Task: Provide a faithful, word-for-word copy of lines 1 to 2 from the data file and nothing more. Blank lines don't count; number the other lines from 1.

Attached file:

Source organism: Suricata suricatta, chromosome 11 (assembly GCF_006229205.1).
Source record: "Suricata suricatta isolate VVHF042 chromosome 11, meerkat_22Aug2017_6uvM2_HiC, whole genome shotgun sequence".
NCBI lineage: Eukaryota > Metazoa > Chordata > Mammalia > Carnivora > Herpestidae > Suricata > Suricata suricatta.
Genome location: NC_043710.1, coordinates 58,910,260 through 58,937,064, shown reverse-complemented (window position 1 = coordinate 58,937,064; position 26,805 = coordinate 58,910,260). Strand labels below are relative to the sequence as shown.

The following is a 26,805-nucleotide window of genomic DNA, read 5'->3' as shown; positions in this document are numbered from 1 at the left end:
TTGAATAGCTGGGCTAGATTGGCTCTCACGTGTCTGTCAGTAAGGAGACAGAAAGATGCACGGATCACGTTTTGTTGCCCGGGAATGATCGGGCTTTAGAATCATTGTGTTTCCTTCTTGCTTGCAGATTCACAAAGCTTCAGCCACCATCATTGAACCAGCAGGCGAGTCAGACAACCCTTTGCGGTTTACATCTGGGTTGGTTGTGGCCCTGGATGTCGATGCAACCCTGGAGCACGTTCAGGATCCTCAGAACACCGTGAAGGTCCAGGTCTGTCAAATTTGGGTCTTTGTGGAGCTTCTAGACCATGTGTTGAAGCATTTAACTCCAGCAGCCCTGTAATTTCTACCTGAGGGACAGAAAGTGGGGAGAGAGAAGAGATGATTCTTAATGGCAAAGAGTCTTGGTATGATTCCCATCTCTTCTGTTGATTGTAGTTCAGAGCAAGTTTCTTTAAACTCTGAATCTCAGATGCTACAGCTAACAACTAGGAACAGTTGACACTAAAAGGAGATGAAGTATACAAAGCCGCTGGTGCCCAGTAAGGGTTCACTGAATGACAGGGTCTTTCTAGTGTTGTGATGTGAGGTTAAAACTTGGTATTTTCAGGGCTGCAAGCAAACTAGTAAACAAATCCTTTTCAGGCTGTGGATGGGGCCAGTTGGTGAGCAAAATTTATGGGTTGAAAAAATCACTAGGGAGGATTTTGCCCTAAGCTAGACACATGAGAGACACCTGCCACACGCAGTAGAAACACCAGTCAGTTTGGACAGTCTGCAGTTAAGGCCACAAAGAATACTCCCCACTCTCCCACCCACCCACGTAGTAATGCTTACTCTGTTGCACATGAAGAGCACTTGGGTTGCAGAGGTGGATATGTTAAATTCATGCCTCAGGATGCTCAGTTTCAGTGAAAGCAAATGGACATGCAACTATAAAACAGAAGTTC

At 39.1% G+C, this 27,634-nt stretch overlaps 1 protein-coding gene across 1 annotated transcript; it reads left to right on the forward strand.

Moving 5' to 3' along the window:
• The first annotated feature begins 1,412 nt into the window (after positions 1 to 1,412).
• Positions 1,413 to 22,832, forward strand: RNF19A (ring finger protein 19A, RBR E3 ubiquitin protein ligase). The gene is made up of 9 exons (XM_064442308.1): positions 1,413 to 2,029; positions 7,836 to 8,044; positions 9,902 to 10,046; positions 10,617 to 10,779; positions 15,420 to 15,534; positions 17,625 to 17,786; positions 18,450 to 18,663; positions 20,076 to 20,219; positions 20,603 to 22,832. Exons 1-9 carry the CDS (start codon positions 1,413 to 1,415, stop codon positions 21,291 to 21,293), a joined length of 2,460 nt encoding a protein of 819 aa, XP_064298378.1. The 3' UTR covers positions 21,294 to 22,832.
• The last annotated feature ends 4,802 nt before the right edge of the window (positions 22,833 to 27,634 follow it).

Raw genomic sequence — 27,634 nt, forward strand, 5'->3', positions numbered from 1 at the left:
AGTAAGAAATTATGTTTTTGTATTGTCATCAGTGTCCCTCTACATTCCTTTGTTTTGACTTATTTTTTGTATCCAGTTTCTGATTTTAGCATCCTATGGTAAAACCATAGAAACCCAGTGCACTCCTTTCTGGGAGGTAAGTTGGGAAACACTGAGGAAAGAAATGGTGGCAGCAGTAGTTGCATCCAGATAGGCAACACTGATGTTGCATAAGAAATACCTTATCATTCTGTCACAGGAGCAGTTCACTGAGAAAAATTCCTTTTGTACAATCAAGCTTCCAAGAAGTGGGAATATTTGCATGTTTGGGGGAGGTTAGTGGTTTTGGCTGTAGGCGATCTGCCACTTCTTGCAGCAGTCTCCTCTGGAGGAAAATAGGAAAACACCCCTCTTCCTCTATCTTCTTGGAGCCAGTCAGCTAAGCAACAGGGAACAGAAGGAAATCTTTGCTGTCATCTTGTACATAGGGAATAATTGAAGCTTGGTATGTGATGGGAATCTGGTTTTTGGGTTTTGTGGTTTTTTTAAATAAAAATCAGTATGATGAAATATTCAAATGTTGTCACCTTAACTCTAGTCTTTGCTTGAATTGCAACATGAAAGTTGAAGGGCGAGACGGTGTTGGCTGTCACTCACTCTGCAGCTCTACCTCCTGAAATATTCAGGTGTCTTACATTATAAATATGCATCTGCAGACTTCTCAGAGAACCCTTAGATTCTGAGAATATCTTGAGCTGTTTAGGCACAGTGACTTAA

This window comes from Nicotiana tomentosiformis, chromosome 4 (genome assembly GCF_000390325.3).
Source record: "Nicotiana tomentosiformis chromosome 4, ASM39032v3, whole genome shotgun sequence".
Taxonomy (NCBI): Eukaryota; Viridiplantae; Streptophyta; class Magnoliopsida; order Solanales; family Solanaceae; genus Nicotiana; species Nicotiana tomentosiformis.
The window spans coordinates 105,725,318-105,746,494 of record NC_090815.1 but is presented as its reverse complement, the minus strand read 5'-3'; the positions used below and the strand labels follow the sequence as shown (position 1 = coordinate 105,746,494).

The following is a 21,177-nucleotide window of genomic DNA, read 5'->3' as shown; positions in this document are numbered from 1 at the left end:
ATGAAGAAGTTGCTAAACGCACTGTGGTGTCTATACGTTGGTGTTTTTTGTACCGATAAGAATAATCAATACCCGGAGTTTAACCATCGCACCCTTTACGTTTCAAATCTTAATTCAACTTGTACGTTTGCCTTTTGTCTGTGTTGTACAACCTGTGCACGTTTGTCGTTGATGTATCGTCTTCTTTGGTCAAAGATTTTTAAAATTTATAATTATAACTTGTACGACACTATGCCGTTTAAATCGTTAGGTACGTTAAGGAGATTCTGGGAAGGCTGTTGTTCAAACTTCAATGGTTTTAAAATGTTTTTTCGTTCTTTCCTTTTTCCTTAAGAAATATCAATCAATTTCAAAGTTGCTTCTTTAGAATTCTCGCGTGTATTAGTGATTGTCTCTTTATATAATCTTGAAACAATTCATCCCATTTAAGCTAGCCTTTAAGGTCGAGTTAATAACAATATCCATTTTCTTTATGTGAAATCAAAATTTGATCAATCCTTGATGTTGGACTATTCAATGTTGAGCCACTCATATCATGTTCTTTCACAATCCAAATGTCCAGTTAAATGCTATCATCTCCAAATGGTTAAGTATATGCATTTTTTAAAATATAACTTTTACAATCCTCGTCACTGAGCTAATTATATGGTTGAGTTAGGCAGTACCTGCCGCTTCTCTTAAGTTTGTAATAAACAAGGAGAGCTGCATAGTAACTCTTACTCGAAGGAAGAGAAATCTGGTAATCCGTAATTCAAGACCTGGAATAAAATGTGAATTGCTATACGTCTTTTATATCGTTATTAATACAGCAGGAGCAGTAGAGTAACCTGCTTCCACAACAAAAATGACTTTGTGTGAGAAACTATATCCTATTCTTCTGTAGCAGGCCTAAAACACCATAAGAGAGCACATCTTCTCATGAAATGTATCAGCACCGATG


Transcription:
Source organism: Suricata suricatta, chromosome 11 (assembly GCF_006229205.1).
Source record: "Suricata suricatta isolate VVHF042 chromosome 11, meerkat_22Aug2017_6uvM2_HiC, whole genome shotgun sequence".